When it comes to Sangakkara, perhaps the most unfortunate fact is that he is automatically ranked below some of his contemporaries like Kallis and Dravid. This despite the fact that he has a better specialist batting record than both of them, indeed better than anybody including Ponting, Tendulkar and Lara during his reign as the pivotal block of the Sri Lankan team. After giving up the gloves, as a specialist bat, Sangakkara has averaged 69 in 63 tests. That is a remarkable feat. The only blemish, by no fault of his own, against his stellar record is the fact the Sri Lanka have played very little cricket with Australia, South Africa and England and hence he hasn't really got a chance to prove himself against them. The other most obvious reason for underrating him is that as a keeper, Kumar was not as successful with the bat and hence may have gotten pigeon-holed early. Also, he is not as aesthetically pleasing to look at as good left handers usually are (Border excluded), but his cover drive can be a thing of beauty. It is high time to acknowledge that he happens to be a major cricketing colossus, and the best batsman Sri Lanka has ever produced by far and away.

Stephen Rodger "Steve" Waugh (Australia)

The lower middle order giant of the 90s where he went toe-to-toe with the likes of Ambrose-Walsh, Wasim-Waqar and Donald-Pollock. Not a hint of backing down in him, especially when the going got tough, which it did quite a number of times in the early to mid 90s.

In Fine Flow

Waugh rose up the ranks by shedding his attacking outlook for a constrained approach. Mark might have been the poorer brother had Steve's initial devilry produced consistent results at the highest level. There came a point when dislodging Steve Waugh's wickets was the toughest job in test cricket; this during the rise of Tendulkar and Lara.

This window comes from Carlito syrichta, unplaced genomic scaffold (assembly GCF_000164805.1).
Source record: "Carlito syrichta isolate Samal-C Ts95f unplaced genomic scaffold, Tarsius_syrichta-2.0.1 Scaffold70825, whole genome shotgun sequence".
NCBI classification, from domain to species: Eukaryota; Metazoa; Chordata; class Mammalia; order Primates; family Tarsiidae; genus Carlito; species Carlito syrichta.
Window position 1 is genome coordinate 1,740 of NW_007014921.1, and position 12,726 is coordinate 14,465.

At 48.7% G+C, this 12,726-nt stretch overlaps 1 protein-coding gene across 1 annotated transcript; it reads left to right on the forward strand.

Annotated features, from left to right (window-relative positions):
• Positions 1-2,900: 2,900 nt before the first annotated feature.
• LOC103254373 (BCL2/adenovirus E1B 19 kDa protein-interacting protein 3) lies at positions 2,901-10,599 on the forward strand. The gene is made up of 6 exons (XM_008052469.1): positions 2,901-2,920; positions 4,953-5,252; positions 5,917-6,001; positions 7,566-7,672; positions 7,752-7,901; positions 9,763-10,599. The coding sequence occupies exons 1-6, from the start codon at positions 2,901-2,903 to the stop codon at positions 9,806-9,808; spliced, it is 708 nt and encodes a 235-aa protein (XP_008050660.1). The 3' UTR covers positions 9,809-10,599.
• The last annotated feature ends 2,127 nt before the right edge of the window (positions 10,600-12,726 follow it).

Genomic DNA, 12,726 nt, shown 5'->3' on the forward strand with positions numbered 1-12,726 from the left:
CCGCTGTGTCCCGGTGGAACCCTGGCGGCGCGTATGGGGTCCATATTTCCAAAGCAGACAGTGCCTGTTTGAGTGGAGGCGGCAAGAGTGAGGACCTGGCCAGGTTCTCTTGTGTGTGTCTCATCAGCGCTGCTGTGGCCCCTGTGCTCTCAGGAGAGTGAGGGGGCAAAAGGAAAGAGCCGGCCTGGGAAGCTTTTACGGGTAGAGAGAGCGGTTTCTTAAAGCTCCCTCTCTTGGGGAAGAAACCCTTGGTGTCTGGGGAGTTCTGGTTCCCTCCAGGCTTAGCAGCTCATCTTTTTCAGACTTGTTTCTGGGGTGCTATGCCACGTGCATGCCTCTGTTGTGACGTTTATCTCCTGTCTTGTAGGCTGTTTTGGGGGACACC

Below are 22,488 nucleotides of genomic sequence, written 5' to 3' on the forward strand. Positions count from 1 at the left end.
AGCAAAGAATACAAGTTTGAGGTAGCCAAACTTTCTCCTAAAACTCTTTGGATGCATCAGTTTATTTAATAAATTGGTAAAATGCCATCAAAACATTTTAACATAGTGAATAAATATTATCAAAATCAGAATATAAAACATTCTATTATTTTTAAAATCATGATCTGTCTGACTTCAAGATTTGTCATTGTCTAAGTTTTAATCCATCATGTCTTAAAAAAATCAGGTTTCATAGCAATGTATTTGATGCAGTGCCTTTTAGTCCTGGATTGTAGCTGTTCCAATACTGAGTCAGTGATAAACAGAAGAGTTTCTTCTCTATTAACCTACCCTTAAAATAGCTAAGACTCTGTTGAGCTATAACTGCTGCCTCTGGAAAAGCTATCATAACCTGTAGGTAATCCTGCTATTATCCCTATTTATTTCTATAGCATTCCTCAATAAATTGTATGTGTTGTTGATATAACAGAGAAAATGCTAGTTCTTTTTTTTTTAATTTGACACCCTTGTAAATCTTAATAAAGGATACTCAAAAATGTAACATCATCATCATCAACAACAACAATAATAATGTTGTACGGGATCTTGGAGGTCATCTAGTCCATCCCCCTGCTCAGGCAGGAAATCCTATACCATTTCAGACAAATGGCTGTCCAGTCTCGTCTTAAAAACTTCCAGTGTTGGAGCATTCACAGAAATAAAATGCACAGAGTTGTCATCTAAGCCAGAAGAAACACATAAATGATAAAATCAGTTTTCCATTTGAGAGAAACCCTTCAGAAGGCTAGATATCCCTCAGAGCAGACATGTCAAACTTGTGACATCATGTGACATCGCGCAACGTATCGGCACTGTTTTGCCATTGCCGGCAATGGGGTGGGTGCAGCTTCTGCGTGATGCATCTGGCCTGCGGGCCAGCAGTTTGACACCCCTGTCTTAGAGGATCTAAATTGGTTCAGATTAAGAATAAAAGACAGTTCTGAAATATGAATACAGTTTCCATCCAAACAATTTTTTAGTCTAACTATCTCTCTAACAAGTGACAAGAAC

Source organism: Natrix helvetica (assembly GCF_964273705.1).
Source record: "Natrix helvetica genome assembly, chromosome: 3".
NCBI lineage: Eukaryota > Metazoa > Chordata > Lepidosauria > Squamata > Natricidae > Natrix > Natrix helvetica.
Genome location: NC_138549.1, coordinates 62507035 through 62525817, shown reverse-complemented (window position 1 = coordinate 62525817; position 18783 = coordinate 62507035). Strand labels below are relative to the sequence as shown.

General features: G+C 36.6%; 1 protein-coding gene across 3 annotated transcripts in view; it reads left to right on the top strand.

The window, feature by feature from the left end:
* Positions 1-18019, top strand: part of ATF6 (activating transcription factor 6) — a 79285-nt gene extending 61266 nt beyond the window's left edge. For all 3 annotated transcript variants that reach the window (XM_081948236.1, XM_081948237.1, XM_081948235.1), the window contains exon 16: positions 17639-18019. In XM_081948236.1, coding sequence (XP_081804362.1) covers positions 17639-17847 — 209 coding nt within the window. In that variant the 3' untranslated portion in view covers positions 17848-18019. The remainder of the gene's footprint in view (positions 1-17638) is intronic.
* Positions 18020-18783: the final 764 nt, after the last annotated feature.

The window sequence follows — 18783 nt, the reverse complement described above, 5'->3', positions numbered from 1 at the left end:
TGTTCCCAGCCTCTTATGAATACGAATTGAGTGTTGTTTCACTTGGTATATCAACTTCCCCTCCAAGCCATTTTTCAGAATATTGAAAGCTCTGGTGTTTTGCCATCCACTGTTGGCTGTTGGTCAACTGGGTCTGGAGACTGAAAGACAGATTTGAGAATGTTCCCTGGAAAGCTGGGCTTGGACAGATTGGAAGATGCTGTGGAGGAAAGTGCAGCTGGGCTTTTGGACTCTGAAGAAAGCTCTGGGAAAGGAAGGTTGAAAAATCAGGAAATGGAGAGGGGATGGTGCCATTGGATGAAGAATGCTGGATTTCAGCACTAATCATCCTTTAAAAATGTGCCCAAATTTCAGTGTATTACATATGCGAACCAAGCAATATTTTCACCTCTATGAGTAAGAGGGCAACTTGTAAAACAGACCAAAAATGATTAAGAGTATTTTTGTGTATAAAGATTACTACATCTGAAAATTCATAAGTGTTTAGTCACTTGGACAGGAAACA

After taking over the captaincy, Waugh became more intensely associated with grooming the side to become the champions that they would eventually go on to. His tenacity with the bat was a major factor. I always admired the way he would milk runs through singles and twos, especially through the off-side. The mid-wicket was another favorite region of his, and the sweep a glorious stroke.

He scored runs by the bountiful, almost 11000 @ 51. At last count, you would always find Waugh battling at his end for the Aussies. 

Allan Robert Border (Australia)

The Atlas in a line-up which was ordinary for too long. Border is the undisputed king of the modern fight back. Too often, his crusade ended before reaching the century mark, but the crusades never stopped. Even after the blossoming of Boon, the Waughs and Deano, he continued to puddle runs away. If Border ever seemed too strict, it probably had something to do with how the Australians went from being kings of the hill in the 70s to down in the mud-pie by the early 80s. It was a tough era, with Imran-Miandad's Pakistan, Hadlee's New Zealand, and Gavaskar-Kapil's India presenting unique challenges at the world stage, let alone the Windies. With a lack of majestic match-winners, I always felt Border felt himself unable to instill the charges with the required amount of pep talk.